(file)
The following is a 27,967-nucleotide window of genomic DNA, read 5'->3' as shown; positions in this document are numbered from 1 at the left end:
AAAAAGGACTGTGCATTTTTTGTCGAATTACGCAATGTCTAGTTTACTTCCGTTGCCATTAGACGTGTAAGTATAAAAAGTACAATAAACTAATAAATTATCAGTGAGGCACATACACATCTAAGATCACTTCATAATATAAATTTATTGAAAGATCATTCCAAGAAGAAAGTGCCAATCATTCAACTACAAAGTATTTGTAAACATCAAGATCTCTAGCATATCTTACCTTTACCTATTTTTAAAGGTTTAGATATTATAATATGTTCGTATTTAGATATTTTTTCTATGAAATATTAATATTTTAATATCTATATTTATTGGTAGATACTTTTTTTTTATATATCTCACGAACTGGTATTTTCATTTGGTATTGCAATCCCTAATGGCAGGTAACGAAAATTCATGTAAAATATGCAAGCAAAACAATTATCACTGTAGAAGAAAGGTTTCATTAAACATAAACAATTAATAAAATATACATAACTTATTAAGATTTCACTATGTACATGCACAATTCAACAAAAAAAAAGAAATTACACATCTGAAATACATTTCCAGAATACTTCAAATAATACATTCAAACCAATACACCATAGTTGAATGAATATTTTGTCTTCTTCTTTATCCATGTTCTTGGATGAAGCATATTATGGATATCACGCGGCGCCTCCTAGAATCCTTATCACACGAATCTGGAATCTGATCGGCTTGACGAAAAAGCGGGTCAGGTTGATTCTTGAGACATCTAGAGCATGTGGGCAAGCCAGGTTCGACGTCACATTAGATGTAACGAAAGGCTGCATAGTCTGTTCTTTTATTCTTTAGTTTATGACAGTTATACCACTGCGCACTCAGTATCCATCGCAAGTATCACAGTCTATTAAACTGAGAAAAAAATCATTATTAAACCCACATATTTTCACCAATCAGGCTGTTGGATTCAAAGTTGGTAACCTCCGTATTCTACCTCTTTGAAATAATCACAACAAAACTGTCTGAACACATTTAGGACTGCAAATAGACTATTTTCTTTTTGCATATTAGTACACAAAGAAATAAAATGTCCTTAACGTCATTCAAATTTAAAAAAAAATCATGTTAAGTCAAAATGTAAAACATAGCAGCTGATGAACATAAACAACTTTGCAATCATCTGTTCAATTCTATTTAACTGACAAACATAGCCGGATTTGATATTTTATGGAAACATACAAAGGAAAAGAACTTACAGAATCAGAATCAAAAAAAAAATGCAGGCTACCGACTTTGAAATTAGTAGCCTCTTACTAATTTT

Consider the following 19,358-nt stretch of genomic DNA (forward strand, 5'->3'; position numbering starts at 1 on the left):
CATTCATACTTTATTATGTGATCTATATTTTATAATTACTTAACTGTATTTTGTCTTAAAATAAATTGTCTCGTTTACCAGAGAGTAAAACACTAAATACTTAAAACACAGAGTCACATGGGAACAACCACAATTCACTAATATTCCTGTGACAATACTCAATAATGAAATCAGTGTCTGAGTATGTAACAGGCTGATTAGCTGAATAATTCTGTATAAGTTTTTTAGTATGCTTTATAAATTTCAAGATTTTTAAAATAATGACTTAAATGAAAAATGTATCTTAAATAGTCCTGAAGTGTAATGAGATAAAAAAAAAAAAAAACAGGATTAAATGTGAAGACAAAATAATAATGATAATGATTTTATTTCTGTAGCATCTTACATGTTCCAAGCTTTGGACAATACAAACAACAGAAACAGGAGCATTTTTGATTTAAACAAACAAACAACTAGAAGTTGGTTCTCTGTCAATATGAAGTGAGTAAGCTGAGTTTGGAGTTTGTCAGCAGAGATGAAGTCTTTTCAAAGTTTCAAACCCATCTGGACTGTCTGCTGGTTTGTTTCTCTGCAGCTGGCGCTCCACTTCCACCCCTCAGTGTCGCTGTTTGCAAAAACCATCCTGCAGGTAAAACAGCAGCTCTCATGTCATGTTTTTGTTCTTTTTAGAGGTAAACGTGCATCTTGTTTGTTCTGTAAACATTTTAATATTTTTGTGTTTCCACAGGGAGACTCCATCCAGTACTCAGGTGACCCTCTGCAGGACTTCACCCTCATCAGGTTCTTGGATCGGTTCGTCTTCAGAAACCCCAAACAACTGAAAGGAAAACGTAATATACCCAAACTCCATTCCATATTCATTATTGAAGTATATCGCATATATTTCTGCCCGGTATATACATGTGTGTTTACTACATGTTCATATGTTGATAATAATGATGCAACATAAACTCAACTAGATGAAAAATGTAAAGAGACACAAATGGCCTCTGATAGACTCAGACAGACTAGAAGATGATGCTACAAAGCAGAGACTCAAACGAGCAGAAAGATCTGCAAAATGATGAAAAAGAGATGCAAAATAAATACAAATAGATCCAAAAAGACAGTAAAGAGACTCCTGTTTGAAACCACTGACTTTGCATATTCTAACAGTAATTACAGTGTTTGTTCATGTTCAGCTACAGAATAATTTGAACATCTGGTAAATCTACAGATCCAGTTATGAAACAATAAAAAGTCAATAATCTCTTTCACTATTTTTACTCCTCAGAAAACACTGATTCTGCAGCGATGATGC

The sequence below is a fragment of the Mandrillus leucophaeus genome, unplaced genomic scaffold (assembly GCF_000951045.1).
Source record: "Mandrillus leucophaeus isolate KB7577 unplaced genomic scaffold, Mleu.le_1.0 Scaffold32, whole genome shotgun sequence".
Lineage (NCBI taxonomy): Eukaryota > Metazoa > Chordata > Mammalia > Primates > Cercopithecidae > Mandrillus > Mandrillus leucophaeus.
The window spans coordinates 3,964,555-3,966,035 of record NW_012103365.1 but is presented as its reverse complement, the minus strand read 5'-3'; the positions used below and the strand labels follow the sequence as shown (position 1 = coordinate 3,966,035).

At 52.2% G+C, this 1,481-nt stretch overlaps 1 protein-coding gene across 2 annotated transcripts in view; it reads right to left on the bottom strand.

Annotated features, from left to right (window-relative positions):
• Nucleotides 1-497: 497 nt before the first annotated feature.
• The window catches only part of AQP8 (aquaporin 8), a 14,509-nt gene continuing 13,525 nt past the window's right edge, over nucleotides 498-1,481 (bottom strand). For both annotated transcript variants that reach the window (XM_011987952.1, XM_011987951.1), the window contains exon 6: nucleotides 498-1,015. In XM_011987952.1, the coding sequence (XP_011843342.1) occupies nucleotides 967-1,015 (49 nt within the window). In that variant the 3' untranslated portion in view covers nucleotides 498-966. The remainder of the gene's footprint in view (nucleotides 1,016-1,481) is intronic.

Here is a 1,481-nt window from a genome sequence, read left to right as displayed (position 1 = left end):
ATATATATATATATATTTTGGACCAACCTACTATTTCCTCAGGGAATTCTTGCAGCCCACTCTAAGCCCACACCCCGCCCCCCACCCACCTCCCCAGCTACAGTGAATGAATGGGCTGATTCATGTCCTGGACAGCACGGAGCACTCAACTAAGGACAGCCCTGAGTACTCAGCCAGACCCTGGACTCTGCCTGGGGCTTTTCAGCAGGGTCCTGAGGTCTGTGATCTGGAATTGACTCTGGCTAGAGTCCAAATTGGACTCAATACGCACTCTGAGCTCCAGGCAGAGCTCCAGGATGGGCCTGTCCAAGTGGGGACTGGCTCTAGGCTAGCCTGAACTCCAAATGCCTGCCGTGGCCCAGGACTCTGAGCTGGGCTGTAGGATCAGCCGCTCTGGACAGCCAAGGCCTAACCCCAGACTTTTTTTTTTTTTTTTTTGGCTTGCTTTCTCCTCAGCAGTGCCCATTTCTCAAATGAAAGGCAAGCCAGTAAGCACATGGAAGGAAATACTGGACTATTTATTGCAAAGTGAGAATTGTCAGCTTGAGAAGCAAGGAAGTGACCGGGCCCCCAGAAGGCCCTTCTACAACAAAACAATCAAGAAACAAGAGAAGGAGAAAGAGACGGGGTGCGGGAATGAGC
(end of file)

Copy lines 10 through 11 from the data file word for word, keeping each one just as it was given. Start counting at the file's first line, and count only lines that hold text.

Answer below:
Annotated features, from left to right (window-relative positions):
• Nucleotides 1-497: 497 nt before the first annotated feature.